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De Beers’ Manipulation of the Diamond Market

The De Beers Story of Manipulation of the Diamond Industry

Globally, every year the diamond market is estimated to be 30 billion dollars. Diamonds generally have no practical use to everyday people. “The De Beers” corporation was founded in 1888, and currently owns at least 85% of the total diamond industry. They are specialized in diamond mining, trading, retailing, exploitation, and other manufacturing industrial sectors.  They are famous for influencing the supply and demand in order to control diamond prices.

Let’s take a look at how De Beers Used Control of Supply to Increase the Price and Strategic Marketing to Create Demand for Diamonds. 

How De Beers started it all?  

Before 1870 diamonds were rare and unique, and then several diamond mines were discovered in South Africa. So, in 1888 De Beers was founded as a major central company for the diamond industry.

Diamond Prices Monopolized

The De Beers Consolidated Mines Corporation was created successfully and took full ownership of trading diamonds all over the world. They stocked diamonds, they sold diamonds, the manipulated the supply chain, and they influenced governments.  In the end, De Beers won and effectively controls the supply of both mined diamonds and lab made diamonds.

Stabilization of the diamond market

To stabilize the diamond market, De Beers needed to find new ways to control both supply and demand of the diamond market all over the world.  To accomplish this, they hired a Philadelphia ad agency titled “N.W. Ayer” in 1938 to propagate their ideas on social attitudes toward diamonds versus other gemstones.  Then they created a narrative on how why to buy more diamonds in a bad economy.  De Beers used media to target the emotional and vulnerable while manipulating social factors with couples creating a situation where everyone had to buy a diamond ring in order to have a valid engagement and marriage.  They did this by making diamonds the exclusive engagement gem over all other emerald, rubies, and sapphires.  And at the time, there was a certain logic to diamond since it was the toughest and most brilliant of those gemstones.  However, now with the advent of high quality moissanite that performs as well or better (e.g., Jewel Eternal), there is no good reason to use diamond.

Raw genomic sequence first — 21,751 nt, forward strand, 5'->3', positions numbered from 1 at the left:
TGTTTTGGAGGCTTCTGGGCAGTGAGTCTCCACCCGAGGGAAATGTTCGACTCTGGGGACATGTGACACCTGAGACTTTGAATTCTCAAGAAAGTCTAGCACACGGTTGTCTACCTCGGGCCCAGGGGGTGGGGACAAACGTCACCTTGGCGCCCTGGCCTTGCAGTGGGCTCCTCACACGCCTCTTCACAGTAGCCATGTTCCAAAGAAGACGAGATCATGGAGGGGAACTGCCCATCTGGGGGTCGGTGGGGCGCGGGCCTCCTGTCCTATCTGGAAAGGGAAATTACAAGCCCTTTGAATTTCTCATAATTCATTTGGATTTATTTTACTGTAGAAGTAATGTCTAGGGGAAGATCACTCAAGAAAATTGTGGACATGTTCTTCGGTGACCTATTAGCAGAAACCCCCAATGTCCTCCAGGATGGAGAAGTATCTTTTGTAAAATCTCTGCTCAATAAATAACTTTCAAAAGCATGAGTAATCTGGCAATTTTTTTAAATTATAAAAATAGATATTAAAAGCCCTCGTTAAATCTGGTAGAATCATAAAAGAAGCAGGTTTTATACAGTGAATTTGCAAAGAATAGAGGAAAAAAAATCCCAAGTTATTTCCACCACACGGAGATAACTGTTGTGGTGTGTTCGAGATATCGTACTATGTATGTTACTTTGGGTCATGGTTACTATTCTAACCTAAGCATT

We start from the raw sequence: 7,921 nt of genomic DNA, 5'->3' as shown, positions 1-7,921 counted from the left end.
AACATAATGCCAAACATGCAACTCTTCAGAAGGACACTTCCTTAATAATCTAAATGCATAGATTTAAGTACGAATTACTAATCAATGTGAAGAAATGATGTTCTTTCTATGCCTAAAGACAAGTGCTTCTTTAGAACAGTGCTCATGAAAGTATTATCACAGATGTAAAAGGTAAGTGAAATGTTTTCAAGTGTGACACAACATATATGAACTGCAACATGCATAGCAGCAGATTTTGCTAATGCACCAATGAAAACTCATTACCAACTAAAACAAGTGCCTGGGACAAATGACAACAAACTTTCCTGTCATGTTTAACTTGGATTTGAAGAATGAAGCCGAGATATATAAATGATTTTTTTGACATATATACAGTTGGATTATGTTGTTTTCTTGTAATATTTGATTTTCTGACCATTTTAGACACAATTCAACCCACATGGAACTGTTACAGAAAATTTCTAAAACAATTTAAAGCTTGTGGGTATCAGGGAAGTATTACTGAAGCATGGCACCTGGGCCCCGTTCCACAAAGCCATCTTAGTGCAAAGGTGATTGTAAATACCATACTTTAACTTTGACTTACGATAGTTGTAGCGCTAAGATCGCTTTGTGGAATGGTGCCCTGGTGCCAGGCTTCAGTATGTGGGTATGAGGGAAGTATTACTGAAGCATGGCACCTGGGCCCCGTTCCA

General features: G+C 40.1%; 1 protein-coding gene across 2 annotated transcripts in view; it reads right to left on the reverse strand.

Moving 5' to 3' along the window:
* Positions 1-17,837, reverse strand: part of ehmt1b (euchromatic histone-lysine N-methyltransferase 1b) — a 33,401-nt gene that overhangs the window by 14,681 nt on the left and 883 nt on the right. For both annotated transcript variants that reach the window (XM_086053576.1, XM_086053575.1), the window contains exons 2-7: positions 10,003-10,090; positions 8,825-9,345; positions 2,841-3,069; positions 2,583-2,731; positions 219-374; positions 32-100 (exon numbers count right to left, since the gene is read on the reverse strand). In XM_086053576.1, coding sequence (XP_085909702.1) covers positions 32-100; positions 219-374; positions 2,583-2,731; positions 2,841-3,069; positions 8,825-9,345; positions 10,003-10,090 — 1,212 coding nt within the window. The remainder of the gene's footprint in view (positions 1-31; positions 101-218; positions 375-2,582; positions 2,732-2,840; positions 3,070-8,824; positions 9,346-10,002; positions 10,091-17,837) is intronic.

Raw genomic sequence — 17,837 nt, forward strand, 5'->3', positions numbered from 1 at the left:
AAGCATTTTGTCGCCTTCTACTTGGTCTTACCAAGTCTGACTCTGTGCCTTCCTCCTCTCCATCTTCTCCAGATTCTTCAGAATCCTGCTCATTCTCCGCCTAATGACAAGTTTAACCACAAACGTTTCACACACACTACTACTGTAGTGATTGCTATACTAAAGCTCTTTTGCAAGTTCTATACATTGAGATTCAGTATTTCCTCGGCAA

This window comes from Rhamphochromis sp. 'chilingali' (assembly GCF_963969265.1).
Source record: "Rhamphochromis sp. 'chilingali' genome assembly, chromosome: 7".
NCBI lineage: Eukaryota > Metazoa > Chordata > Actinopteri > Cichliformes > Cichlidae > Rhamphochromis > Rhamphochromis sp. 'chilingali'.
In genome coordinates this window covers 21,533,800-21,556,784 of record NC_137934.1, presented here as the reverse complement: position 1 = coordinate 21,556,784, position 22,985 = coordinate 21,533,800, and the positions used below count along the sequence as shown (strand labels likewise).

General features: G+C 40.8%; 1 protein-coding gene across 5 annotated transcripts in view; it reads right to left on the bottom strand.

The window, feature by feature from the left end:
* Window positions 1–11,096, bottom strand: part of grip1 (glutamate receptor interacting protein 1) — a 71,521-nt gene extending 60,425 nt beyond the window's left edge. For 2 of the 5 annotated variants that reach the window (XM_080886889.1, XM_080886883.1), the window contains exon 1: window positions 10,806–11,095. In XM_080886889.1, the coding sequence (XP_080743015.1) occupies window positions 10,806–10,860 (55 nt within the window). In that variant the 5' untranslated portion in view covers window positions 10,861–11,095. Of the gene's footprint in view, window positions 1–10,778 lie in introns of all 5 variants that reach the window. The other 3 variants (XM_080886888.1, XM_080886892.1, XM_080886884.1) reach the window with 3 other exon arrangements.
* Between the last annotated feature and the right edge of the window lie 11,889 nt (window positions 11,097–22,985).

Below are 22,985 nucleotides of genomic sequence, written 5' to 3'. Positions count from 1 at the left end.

What are some tactics and strategies used to control the diamond market?

Into the 1990s, De Beers continued to dominate and control the diamond market.  As a market machine with monopoly control in conjunction with social and political campaigns, De Beers continues to control the price, supply, and relative demand of the diamonds.

Ultimately, we think De Beers will not succeed since people do not really need diamonds (especially when there are viable modern alternatives) and they are actually not as scarce as they would have you believe.

At that time, prior to the De Beers campaigns, only a few people around the world gave diamond rings to their loved ones on special occasions.  Other gemstones were very common in engagement rings including emeralds, rubies, sapphires, opals, and frequently engagement rings had no gemstone at all instead relying on beauty from the intrinsic value and beauty of precious metals and in the ring design.

Currently, about 75% of American brides wear diamond engagement rings and this number is dropping.  Public awareness about the truth in diamond pricing and market manipulation, as well as the discovery of better ecological and ethical alternatives like high quality moissanite has resulted in a larger percentage of engagement rings being made with other gemstones with the greatest increase being in moissanite.

More History of Manipulation:  The “Diamond Is A Forever” Campaign for Engagement Rings

The diamond market was facing a great depression and then a young copywriter at NW Ayer agency, Frances Gerety, came up with the “Diamond Is A Forever” campaign.  These four words were used to completely revolutionize the diamond market and change the impression about buying diamonds into a core necessity to an engagement.   The results of the campaign were staggering and from 1939 to 1979, De Beer diamonds sales jumped from $23 million dollars to $2.1 billion dollars.  The “Diamond Is A Forever” was more than just a tagline, it was turned into a metaphor for a marriage and an engagement.  We knew from the start that De Beers changed the social perception, monopolizing the diamond market, and compelling couples to believe that an engagement is not real without a diamond ring.  The tagline symbolized the sentiments that a diamond, like your relations, is everlasting, eternal, and rare.  At the same time, De Beers discouraged the people from reselling their diamonds, as they knew how fragile their market was and that those resales would reveal to customers the dramatic loss in resale value that resulted from purchasing a retail diamond from De Beers.

At the exact time that De Beers’ propagated their famous slogan a “Diamond Is A Forever,” they manipulated the market by hoarding inventory, buying market supply, and selling fewer diamonds – the result was a completely controlled and artificial price.

De Beers company is one of the successful monopolies in diamond history. They cleverly used several tactics, strategies, and campaigns to control the demand, supply, and price of the diamond market.  Now the monopoly of De Beers will fell apart because technology has allowed man to create better more ethical and ecological alternatives like high grade mossianite which they cannot control.



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